What is MimbleWimble and its implementation in Grin & Beam

4 min read

With multiple solutions emerging to provide scalability to Cryptocurrencies especially Bitcoin, the debate has shifted to improving the other two segments as well – namely Privacy & Fungibility. While scalability is pretty much a universal problem for the Cryptos,  Privacy focused digital coins like Monero & Zcash already exist, which employ the zk-SNARKS Zero knowledge proof to provide this capability. Bitcoin has also seen the development of Lightning network, Rootstock Protocol & Dandelion Privacy protocol during the past year to address the problems of high transaction costs, Scalability & Privacy. Charlie Lee, the creator of Litecoin – one of the top 10 Cryptos by market cap & an off-shoot of the Crypto kingpin Bitcoin, implied in a tweet recently that the next frontier for digital coins would be Privacy & Fungibility. For those of you who are not familiar with the Fungibility, it relates to two different things of the same type having identical value e.g A dollar bill (cash) is basically fungible regardless of its source – coming directly from a bank or an illegal source.

“Fungibility is the only property of sound money that is missing from bitcoin and Litecoin. Now that the scaling debate is behind us, the next battleground will be fungibility and privacy. I am now focused on making Litecoin more fungible by adding Confidential Transactions.”

And this is where Mimblewimble comes into the scene with real-life implementations in Grin & Beam. Before you get confused any further let me clarify the terms for you. The former is the technology behind these digital coins which provides the much-needed privacy feature, while the latter two are the new cryptocurrencies on the block which are employing this privacy protocol albeit in different ways. Before breaking it down for easier understanding, here is a visual representation of the difference between a Bitcoin and a MimbleWimble transaction

Token Daily blog

Credit: Token Daily blog

What is MimbleWimble?

It is a privacy-focused protocol which was initially proposed under the Pseudonym Tom Elvis Jedusor (the French name of fictional Harry Potter character, Voldemort) in July 2016 – which was eventually revised by Adam Poelstra in Oct. 2016 . The protocol name itself is the name of the tongue-tying spell used in the Harry Potter series. The blockchain protocol addresses the dual purpose of bringing scalability & privacy. The original proposal was meant to improve the privacy of the Bitcoin transactions, but it hasn’t received much acceptance from the Bitcoin developers, since it required changes to how the transactions are structured on the BTC blockchain currently. Recently, however, the protocol has come out of obscurity with its implementation in Grin & Beam Crypto coins. Also looking to join the bandwagon is the  Litecoin Foundation for its digital coin. The announcement stated:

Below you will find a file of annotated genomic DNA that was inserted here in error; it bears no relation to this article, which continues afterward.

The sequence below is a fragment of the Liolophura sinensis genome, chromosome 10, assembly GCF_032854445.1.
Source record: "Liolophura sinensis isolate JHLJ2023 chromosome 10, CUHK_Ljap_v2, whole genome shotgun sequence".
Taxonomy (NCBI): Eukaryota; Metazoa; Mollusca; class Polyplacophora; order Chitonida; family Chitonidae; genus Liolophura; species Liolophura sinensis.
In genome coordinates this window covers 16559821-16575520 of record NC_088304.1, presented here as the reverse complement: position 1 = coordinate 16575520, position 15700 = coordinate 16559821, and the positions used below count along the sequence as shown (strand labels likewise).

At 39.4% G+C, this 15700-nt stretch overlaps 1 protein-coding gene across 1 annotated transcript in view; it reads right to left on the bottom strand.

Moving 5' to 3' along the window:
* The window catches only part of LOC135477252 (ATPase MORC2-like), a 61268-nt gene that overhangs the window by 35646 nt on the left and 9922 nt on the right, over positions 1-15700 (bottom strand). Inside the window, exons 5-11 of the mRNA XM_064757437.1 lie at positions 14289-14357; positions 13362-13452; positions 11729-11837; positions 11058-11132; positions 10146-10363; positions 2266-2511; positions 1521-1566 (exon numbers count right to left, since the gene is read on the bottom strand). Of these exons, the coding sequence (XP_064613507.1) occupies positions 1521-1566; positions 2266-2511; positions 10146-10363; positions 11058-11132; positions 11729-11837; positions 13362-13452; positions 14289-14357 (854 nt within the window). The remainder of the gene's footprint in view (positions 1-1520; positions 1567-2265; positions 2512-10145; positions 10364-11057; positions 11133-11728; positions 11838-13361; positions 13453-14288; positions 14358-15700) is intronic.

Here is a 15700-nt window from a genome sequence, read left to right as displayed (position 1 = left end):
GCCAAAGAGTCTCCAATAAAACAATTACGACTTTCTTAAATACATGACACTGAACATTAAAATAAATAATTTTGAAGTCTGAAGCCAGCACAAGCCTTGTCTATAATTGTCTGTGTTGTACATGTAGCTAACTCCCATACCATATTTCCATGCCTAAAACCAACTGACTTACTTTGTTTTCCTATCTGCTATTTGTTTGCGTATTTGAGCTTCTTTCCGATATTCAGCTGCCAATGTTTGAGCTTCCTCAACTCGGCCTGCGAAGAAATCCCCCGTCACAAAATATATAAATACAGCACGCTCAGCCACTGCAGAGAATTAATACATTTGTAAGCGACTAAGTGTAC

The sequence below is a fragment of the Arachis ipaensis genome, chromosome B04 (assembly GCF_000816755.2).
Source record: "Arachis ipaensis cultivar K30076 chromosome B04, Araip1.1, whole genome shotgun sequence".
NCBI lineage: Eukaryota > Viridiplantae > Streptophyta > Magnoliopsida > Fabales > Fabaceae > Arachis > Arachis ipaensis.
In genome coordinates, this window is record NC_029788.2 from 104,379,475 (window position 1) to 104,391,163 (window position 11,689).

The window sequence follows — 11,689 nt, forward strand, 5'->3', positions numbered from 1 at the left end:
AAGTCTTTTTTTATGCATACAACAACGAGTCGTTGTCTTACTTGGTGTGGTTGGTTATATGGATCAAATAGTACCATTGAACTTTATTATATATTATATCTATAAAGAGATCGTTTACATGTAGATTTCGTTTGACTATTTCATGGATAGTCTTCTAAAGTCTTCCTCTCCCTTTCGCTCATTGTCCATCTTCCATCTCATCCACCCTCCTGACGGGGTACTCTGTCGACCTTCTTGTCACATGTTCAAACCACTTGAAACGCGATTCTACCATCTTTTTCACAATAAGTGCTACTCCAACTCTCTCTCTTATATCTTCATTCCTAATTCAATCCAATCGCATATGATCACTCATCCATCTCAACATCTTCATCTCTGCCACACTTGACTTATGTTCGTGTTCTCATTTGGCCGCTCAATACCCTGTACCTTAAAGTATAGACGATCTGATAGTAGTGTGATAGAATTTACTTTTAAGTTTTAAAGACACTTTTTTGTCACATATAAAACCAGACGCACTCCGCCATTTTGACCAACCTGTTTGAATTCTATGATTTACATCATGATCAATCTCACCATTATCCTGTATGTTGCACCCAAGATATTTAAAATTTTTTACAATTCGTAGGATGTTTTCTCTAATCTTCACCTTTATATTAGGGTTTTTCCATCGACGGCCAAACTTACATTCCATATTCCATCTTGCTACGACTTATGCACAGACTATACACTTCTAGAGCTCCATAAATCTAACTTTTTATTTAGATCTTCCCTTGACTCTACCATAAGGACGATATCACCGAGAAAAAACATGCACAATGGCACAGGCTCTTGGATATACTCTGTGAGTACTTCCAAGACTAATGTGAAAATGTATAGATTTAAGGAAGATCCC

“We have started exploration towards adding privacy and fungibility to Litecoin by allowing on-chain conversion of regular LTC into a MimbleWimble variant of LTC and vice versa. Upon such conversion, it will be possible to transact with MimbleWimble LTC in complete confidentiality.”

Cryptocurrencies implementing

How does it work?

Cryptocurrencies implementing the MW protocol utilize Bitcoin’s unspent transaction Output (UTXO) model, in which nothing is hidden. According to this model, there are three types of info that needs to be hidden to make the transaction private – sender information (TX inputs), receiver information (TX outputs) & transaction amount. MW itself achieves its purpose by employing the following two cryptographic techniques.

  1. Confidential Transactions:
This system was developed by Adam Beck & later refined by Gregory Maxwell. You can hide the values of transaction amounts by utilizing Homomorphic encryption and blinding factors, where the former is an algorithm which splits the amount of value of a transaction into several parts, while the latter mixes up the transaction amounts with random numbers to further conceal the values of the split transaction amounts. Additionally in MW transaction, the receiver gets a range of blinding factors sent by the sender to act as the private key thus validating the proof of ownership and completing the transaction. 
2. CoinJoins: